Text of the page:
Talisker is an Island malt, and yet in color, tone and balance it closely resembles Oban, a Highland malt. Mr. Henry prefers Talisker to the other Island stills. It is equally satisfying before or after dinner. Curiously enough Mr. Henry discovered Talisker in (of all places) Paris where he got stuck staying in (of all places) a British hotel in the 16th arrondisement, the very last available hotel room in the whole Frog City. Forced by the upstairs presence of small, sleeping Henry offspring to stick close to the hotel at night, with a jaundiced eye he accepted the advice of a too, too young French sommelier who suggested Talisker from among a list of some 50 Scotches.

And Talisker became Mr. Henry’s preference for some years.

Through the advice of a wizened old downtown reprobate, a lowly writer by trade, some years later he sampled Oban and found his new Big Love, his first wife, his default choice for any occasion.

Similar in character to Talisker, Oban balances its amber, raisiny nose with hints of “sea breezes” that recall the salty Islay brands. Thus, if your father liked both Bowmore and Talisker, try a bottle of Oban because it combines the best elements of both.

In the ideal Henry liquor cabinet, a bottle of each would stand side by side. This is Mr. Henry’s vision of Big Love – a plural marriage characterized by sharing and harmony. However, Mrs. Henry does not seek such domestic arrangements. Moreover, lately Mrs. Henry has been watching the grocery money more carefully than usual and thus no $50 bottles of Scotch have gained recent admittance to the secret recesses of Mr. Henry’s cabinet.

Sea breezes remain in the air, not in the glass. Instead of sipping, Mr. Henry writes.

Memoirs of a Sushiphile, Part II

When Mr. Henry has sushi one of the first things he needs to decide is what he is having. That is, what he is having to drink with tonight’s sushi.

Nectar of the Sushi Gods

As an appropriate accompaniment to sushi, sake is an obvious choice, and as it happens there is a perfectly respectable bottle already open in Her refrigerator. For lunch, green tea is always advisable because at this point in the career of Mr. Henry’s liver even half a beer at lunchtime leaves him feeling as if someone had thrown the sea anchor overboard. Forward progress is impeded and, heaven knows, he needs to be getting along with his life goals each and every day, and this includes afternoons.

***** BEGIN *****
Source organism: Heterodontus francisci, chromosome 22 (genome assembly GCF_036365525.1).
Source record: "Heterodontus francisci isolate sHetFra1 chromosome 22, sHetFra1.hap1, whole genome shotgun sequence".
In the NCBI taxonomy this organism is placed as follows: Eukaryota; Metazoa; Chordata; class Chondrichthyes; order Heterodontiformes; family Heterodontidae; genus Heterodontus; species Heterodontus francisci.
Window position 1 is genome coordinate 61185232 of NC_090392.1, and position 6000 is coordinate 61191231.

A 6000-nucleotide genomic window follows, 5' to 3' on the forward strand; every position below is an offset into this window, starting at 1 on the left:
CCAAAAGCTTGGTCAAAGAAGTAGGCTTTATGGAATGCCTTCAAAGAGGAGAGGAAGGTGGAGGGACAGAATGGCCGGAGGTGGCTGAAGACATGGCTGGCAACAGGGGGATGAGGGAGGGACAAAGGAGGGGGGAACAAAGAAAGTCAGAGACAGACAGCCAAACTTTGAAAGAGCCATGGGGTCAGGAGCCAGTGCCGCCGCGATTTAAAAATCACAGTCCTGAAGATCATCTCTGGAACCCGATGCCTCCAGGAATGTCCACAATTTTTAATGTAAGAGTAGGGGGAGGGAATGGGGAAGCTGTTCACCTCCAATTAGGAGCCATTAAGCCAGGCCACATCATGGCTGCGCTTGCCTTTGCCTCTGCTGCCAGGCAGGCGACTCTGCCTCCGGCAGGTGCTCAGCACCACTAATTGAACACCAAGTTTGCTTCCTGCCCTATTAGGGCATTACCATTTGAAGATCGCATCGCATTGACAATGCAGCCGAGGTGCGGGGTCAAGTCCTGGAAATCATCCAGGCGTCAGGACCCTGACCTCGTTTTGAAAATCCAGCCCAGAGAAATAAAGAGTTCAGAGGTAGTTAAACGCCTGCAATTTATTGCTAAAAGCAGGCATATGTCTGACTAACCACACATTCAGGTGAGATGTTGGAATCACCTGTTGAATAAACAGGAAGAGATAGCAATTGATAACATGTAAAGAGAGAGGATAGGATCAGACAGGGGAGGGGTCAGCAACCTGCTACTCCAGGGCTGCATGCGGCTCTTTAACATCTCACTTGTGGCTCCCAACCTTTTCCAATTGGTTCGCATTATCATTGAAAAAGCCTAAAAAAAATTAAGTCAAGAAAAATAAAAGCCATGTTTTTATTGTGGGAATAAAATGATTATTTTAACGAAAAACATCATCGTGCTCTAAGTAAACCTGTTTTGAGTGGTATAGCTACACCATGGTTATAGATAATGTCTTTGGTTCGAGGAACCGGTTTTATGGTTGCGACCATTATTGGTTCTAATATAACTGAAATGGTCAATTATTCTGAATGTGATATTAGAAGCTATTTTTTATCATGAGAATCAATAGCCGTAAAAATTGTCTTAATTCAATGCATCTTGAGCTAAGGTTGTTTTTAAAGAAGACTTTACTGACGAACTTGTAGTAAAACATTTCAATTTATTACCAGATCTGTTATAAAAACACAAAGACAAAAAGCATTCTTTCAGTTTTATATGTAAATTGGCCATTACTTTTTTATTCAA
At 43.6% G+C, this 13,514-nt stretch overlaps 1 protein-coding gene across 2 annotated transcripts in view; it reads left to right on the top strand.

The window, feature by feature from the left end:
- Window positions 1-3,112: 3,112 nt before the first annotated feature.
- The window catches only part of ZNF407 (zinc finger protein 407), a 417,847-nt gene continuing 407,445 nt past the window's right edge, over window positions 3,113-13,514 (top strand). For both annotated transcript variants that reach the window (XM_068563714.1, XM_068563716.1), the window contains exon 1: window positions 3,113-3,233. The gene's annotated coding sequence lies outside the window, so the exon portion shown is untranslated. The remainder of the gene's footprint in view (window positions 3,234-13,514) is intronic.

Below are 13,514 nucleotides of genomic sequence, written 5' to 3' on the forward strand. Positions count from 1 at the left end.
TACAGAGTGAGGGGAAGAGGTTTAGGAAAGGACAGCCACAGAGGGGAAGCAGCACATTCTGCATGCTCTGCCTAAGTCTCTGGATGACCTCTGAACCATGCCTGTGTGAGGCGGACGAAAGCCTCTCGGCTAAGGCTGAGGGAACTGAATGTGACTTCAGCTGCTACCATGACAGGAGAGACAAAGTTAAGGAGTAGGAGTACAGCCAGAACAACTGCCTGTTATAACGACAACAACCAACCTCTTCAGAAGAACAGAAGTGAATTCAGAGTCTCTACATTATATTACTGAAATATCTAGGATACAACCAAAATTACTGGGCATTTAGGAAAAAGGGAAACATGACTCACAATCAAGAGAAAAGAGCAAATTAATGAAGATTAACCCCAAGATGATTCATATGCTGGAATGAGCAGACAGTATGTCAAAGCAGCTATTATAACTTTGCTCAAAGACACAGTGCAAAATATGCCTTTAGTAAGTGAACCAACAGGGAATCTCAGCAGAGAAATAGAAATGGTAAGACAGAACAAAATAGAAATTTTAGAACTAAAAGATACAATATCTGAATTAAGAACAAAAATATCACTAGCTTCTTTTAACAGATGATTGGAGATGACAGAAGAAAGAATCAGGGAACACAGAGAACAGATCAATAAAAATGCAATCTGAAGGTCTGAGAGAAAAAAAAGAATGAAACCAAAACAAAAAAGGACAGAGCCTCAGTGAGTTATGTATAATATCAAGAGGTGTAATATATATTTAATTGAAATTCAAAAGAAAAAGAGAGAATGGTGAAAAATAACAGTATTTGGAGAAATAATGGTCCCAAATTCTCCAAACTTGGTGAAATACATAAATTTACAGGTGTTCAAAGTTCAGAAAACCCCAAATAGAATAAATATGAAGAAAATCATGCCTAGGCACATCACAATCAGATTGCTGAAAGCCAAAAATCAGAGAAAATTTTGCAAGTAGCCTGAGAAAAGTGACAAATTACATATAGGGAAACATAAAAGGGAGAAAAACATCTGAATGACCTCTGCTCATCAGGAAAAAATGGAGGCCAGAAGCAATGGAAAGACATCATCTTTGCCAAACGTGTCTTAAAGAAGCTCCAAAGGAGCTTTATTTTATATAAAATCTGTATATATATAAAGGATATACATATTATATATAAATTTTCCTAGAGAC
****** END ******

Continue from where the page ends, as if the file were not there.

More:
Scotch is Mr. Henry’s personal favorite with sushi and with nearly everything else, for that matter.

A healthy pour of Oban or Talisker over ice cubes made from filtered water (more genius from the engineers at Sub-Zero) provides an ideal imbibational choice – strong enough to cut through the lingering fire of powdered wasabi, yet without the sugars of wine or the starches of beer.

White rice is as close to library paste as Mr. Henry’s educated palette will accept. When the short-grained is served chewy and lightly vinegared, however, scotch efficaciously clears away any lingering bits of hamachi or maguro, leaving the mouth ready to greet the next wiggling arrival.

When you elect to switch away from wasabi-based sauce toward a bit of eel, however, you need a more powerful cleansing of the palette, a thorough and abrupt alteration, the commencement of a new chapter in the evening’s unfolding novella. Here is where your choice of drink is key, and here is where you can change your whole meal, indeed, your whole approach. You might even say that your choice of drink determines your cultural identity, your very ethnicity.

Memoirs of a Sushiphile, Part I